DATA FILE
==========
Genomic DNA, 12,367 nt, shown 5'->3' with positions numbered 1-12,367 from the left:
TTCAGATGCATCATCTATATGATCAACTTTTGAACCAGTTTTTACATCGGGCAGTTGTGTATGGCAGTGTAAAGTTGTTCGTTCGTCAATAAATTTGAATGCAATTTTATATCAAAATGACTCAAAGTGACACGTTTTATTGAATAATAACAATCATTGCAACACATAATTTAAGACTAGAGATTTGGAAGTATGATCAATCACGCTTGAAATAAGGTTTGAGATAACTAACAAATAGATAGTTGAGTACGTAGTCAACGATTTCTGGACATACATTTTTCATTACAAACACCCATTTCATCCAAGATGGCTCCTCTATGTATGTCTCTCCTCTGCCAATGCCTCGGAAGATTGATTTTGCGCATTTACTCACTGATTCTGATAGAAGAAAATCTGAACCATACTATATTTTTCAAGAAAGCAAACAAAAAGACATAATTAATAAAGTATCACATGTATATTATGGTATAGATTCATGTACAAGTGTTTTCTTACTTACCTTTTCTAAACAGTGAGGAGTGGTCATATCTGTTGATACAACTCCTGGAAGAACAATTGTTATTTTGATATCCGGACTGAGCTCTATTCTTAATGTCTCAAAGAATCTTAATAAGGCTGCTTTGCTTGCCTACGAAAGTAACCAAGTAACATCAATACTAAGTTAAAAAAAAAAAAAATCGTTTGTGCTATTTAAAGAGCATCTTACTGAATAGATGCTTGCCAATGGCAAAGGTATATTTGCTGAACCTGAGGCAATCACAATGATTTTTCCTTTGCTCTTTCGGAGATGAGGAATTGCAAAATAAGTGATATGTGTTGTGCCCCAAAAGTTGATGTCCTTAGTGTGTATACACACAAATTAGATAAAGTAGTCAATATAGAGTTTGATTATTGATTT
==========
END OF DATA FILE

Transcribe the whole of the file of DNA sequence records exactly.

Genomic DNA, 12,367 nt, shown 5'->3' with positions numbered 1-12,367 from the left:
TTCAGATGCATCATCTATATGATCAACTTTTGAACCAGTTTTTACATCGGGCAGTTGTGTATGGCAGTGTAAAGTTGTTCGTTCGTCAATAAATTTGAATGCAATTTTATATCAAAATGACTCAAAGTGACACGTTTTATTGAATAATAACAATCATTGCAACACATAATTTAAGACTAGAGATTTGGAAGTATGATCAATCACGCTTGAAATAAGGTTTGAGATAACTAACAAATAGATAGTTGAGTACGTAGTCAACGATTTCTGGACATACATTTTTCATTACAAACACCCATTTCATCCAAGATGGCTCCTCTATGTATGTCTCTCCTCTGCCAATGCCTCGGAAGATTGATTTTGCGCATTTACTCACTGATTCTGATAGAAGAAAATCTGAACCATACTATATTTTTCAAGAAAGCAAACAAAAAGACATAATTAATAAAGTATCACATGTATATTATGGTATAGATTCATGTACAAGTGTTTTCTTACTTACCTTTTCTAAACAGTGAGGAGTGGTCATATCTGTTGATACAACTCCTGGAAGAACAATTGTTATTTTGATATCCGGACTGAGCTCTATTCTTAATGTCTCAAAGAATCTTAATAAGGCTGCTTTGCTTGCCTACGAAAGTAACCAAGTAACATCAATACTAAGTTAAAAAAAAAAAAAATCGTTTGTGCTATTTAAAGAGCATCTTACTGAATAGATGCTTGCCAATGGCAAAGGTATATTTGCTGAACCTGAGGCAATCACAATGATTTTTCCTTTGCTCTTTCGGAGATGAGGAATTGCAAAATAAGTGATATGTGTTGTGCCCCAAAAGTTGATGTCCTTAGTGTGTATACACACAAATTAGATAAAGTAGTCAATATAGAGTTTGATTATTGATTT